A few weeks ago I took a city break in the old part of Cadiz. (Read more about it here: Cadiz break post or a Day out in Puerto Sta Maria ) and one of the day trips that I made while in that region was to Jerez de la Frontera.

Here´s what I got up to on my day in the town of Sherry!

I chose the train to go from Cadiz to Jerez, the Cercanias lines are good value for money, I think it was less than 3 euros, it clearly indicated and the trains are air conditioned. The 45 minute journey took us along a scenic routes seeing the beaches, salt flats and different towns from out of the train windows.

On arrival to the station of Jerez even the 100 year old building is impressive in itself with it´s typical ceramic decoration on the facade:

Here´s a photo of the detail of the tiles that decorate the walls.

Jerez is famous for producing Sherry and wine. There are many bodegas to visit there. Most offer tours so that you can taste the wine and see the production and premises. Pictured below is the famous Bodega of Tio Pepe, of Gonzalez Byass. Here you can go along without an appointment to the tasting (closed Sunday afternoons)

You can certainly tell that this is the main business in the area when you arrive in Jerez. The smell of Fino wine is noticeable as you walk by the large premises of some of the wineries. It is a really distinctive smell. There are many signs and other clues as you wander around Jerez that it is the capital of sherry production.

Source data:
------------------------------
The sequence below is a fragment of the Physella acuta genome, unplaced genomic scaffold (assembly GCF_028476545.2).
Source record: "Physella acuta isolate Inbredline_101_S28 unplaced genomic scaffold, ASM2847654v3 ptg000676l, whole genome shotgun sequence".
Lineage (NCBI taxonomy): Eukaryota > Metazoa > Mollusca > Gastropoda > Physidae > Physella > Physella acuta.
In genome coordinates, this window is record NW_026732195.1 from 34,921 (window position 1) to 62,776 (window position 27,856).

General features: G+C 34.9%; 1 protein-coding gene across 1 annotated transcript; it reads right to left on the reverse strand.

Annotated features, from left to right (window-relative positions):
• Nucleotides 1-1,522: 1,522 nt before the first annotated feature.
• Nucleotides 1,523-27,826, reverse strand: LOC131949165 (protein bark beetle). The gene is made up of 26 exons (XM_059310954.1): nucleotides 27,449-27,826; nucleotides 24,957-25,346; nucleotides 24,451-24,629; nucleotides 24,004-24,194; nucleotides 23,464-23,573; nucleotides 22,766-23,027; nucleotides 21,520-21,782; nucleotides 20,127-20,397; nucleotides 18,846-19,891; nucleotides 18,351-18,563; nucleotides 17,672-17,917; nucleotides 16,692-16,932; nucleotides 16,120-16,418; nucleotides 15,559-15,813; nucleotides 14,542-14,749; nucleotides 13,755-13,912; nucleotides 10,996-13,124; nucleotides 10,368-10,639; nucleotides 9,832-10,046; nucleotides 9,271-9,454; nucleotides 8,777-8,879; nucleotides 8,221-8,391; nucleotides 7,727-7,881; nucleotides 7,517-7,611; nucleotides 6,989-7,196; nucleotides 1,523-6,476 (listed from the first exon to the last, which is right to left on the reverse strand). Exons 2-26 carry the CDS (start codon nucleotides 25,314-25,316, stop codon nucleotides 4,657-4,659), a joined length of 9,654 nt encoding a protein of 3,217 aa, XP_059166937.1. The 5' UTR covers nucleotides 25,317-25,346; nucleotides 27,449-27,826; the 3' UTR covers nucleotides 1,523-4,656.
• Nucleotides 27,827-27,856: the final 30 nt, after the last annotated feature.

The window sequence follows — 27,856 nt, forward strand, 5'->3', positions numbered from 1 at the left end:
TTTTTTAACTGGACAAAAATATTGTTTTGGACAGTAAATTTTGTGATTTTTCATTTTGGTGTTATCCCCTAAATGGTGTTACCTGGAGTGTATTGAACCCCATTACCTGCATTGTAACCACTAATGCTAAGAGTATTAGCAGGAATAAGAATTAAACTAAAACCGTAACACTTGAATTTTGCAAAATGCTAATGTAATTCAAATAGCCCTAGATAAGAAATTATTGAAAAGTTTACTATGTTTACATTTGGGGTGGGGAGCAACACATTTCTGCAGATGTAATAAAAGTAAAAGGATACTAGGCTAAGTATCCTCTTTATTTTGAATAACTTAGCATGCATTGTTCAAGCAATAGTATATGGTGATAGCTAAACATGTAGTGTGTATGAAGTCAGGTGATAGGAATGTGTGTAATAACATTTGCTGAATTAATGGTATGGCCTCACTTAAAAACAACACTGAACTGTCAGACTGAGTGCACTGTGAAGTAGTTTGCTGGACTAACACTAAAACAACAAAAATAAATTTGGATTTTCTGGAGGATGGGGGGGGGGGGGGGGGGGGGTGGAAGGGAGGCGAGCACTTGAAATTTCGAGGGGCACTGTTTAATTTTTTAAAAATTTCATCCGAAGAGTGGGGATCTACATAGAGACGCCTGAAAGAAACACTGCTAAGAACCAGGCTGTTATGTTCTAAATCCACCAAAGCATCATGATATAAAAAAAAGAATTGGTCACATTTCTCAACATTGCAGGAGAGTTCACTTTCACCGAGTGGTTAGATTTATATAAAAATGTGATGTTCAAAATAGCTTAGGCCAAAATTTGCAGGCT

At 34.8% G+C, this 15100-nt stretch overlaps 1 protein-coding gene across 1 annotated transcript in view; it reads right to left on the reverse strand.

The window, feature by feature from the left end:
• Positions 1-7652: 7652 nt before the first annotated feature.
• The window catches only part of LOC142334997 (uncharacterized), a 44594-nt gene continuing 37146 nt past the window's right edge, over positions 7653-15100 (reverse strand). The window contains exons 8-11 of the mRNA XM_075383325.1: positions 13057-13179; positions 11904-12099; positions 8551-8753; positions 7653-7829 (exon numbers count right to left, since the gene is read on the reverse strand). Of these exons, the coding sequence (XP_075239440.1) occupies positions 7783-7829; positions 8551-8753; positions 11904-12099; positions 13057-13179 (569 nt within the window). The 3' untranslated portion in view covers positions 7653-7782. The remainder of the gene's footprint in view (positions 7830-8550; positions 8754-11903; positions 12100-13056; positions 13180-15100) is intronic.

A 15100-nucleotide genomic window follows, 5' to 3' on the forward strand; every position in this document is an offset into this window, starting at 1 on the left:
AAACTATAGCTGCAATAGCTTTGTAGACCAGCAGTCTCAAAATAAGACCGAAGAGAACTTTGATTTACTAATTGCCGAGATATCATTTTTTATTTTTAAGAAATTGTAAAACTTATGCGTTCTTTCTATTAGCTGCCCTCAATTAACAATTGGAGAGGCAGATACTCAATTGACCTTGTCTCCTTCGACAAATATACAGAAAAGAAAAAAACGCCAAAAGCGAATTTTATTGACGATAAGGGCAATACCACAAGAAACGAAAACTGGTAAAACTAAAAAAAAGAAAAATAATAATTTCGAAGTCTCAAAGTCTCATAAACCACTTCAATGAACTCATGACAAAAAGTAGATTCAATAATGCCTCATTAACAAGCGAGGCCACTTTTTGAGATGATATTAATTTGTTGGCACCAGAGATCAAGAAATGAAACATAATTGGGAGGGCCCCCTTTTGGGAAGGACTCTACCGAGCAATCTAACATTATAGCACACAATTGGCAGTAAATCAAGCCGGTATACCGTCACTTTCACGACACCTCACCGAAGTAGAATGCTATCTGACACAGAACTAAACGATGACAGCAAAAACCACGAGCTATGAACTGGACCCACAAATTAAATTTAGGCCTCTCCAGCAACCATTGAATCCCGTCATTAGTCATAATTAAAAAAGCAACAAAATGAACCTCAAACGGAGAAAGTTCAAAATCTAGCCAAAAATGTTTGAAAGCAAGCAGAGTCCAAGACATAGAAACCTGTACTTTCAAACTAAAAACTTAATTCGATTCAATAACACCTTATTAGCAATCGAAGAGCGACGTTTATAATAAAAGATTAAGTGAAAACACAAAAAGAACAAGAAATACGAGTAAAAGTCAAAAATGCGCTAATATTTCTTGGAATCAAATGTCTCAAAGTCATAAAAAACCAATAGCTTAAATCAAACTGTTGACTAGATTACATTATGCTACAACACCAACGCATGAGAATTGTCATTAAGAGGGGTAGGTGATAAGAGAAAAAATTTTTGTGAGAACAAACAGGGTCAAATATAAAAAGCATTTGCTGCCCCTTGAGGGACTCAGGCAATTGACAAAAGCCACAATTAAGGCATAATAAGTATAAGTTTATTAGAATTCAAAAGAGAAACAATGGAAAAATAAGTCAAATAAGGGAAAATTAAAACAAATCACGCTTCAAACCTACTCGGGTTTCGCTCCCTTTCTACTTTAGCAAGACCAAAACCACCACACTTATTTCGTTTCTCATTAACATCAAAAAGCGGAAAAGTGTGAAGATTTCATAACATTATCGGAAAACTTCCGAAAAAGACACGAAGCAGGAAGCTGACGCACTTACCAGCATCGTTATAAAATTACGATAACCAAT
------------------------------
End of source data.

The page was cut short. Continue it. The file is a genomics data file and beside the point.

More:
My plan for the day was to see the main buildings and squares around the city and in the afternoon head to the famous Horse Fair La Feria del Caballo.

I didnt have the best day for walking around, it was red hot! At 1pm in May the temperature was around 38ºC (more than 100ºF) so we were prepared with Sun cream, water and kept walking in the shade as much as we could.

The main buildings and monuments in Jerez are the Cathedral and the Alcazar which are together just off the Plaza del Arenal. A large square lined with cafés and restaurants.

The Cathedral dates back to the 17th century and is an example of a mixture of Baroque, Gothic & Neoclassical styles. We couldn´t actually visit the inside of the Cathedral as we arrived late on Sunday afternoon and it was closed.

It is an impressive buiding of large dimensions and very intricate detailing on all sides.

Alongside the Cathedral is the Alcazar, a moorish fortress from the 11th or 12th century.  Part of the building has a Mosque, which is the only one left in the city, there used to be 18 of them!

After getting rather hot under the collar walking in the sun at 3pm like an authetic tourist we headed to Plaza Arenal for some seafood tapas and a few cold beers. Then we headed off the the Feria del Caballo.

We caught a special bus from the city centre that takes you to the fair. It cost just over a 1 euro but there was no air conditioning on the bus. Phew!! I actually thought that when the bus got going with the windows open that the inside of the bus would cool down but I think the motor actually made it worse. Lucky it was a short ride.

When we arrived at the Fair I was impressed at the size of it all. The layout is very polished and with large stretches for the horses and carriages to move around. You have to be careful ´crossing the road´ to get to the different casetas (bars) as there are horses everywhere!
We went to listen to a typical Rocio choir singing.

And then poppped into this caseta as it was nice and shady for a glass of Rebujito, 7up and Manzanilla or Fino wine served really cold.

The colourful dresses and horse carriages in Jerez certainly make it worthwhile visiting the fair. This fair has been going in Jerez since medieval times when it was for the sale of horses and livestock

I certainly found alot more than I expected in Jerez to see and do and will probably return to this charming place.